Congo neighbors agree not to aid armed groups
By Kirubel Tadesse, APADDIS ABABA, Ethiopia--Eleven African countries signed a United Nations-drafted peace deal on Sunday to stabilize the troubled Central African country of Congo, where rebels allegedly backed by neighboring countries last year threatened to oust the government.
February 25, 2013, 12:15 am TWN
Opening the agreement-signing meeting at the African Union headquarters in Addis Ababa, U.N. Secretary-General Ban Ki-moon said peace, security and cooperation framework for Congo would bring stability to the region.
“The signing ceremony is a significant even in itself. But it is only the beginning of a comprehensive approach that will require sustained engagement. The framework before you outlines commitments and oversight mechanisms which aim at addressing key national and regional issues,” Ban said in his speech.
Congo, Rwanda, Burundi, Central African Republic, Angola, Uganda, South Sudan, South Africa, Tanzania, and the Republic of Congo signed the accord.
Congo's neighbors collectively promised to not interfere in the internal affairs of the Congo. They also agreed to not tolerate or support armed groups. A U.N. report last year said that Rwanda and Uganda helped aid M23 rebels inside Congo. The two countries denied the allegations.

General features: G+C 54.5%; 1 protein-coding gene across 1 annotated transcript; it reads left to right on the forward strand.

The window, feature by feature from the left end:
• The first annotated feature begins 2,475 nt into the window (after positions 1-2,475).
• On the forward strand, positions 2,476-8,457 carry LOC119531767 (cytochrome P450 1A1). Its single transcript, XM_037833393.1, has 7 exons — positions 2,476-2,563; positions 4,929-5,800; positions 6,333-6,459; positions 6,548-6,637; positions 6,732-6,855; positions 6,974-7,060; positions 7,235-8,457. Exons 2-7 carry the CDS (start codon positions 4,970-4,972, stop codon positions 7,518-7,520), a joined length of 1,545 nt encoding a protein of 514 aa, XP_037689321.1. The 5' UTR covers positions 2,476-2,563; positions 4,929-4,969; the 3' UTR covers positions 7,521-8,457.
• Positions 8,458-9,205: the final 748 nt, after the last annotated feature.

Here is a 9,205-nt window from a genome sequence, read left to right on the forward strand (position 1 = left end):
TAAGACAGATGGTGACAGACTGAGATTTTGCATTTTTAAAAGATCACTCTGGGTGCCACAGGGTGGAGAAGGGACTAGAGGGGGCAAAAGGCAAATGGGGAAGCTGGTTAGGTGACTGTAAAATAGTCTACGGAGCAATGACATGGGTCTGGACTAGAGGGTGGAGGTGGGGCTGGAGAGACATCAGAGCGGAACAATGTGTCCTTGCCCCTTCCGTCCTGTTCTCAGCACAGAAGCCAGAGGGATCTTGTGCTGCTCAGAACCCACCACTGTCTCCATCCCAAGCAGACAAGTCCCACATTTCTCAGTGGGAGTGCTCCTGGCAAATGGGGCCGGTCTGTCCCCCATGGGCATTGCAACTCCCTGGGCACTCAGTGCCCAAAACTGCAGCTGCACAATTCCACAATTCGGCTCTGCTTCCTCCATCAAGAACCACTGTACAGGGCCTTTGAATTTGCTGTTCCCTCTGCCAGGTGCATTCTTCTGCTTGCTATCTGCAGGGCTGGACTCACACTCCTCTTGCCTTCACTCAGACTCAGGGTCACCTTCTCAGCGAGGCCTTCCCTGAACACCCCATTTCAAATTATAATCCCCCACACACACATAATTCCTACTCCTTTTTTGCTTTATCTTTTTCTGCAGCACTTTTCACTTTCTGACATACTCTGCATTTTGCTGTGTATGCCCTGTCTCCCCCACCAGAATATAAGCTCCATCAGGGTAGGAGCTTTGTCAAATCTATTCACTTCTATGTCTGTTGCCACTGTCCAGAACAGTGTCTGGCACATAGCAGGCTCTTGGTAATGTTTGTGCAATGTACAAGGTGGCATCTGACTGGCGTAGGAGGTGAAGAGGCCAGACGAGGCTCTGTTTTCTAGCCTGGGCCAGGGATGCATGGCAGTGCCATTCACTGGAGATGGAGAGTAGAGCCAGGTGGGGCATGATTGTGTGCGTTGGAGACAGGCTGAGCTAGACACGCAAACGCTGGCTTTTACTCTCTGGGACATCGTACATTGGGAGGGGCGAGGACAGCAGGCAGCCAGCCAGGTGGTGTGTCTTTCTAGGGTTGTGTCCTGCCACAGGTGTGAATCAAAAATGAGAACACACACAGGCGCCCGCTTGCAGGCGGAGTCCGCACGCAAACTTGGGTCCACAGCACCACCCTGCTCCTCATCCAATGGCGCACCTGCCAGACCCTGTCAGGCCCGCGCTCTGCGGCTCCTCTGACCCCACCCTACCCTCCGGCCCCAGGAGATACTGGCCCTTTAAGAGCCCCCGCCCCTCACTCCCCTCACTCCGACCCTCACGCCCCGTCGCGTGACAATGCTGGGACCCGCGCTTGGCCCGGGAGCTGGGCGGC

The U.N. says Congo suffers from persistent violence by both local and foreign armed groups that use rape as a weapon. The conflict has displaced nearly 2 million people. The U.N. said it will undertake a review of the its peacekeeping force in Congo, known as MONUSCO, to better help the country's government address security challenges. Ban said he would issue a special report on Congo and the Great Lakes region in coming days.
South African President Jacob Zuma welcomed the proposal to send more troops to Congo. But he said Congo's government needs to undertake “far-reaching reforms” for a lasting solution.
Under the new agreement the Congolese government agreed to fast-track security sector reform, particularly within its army and police, and to consolidate state authority in eastern parts of the country. It pledged to prevent armed groups from destabilizing neighboring countries.
Congo President Joseph Kabila also vowed to advance decentralization and expand social services across the nation. The deal calls for Kabila to soon put in place a national oversight mechanism in order to oversee the implementations of the commitments. The U.N., AU, African Development Bank and other international groups have agreed to support the effort.
An agreement signing was cancelled last month at the margins of the African Union summit at the last minute, and Ban at the time blamed “procedural issues” for the delay. Ban on Sunday proposed that the leaders should meet twice a year, at the margins of the AU and U.N. summits, to review the deal's progress.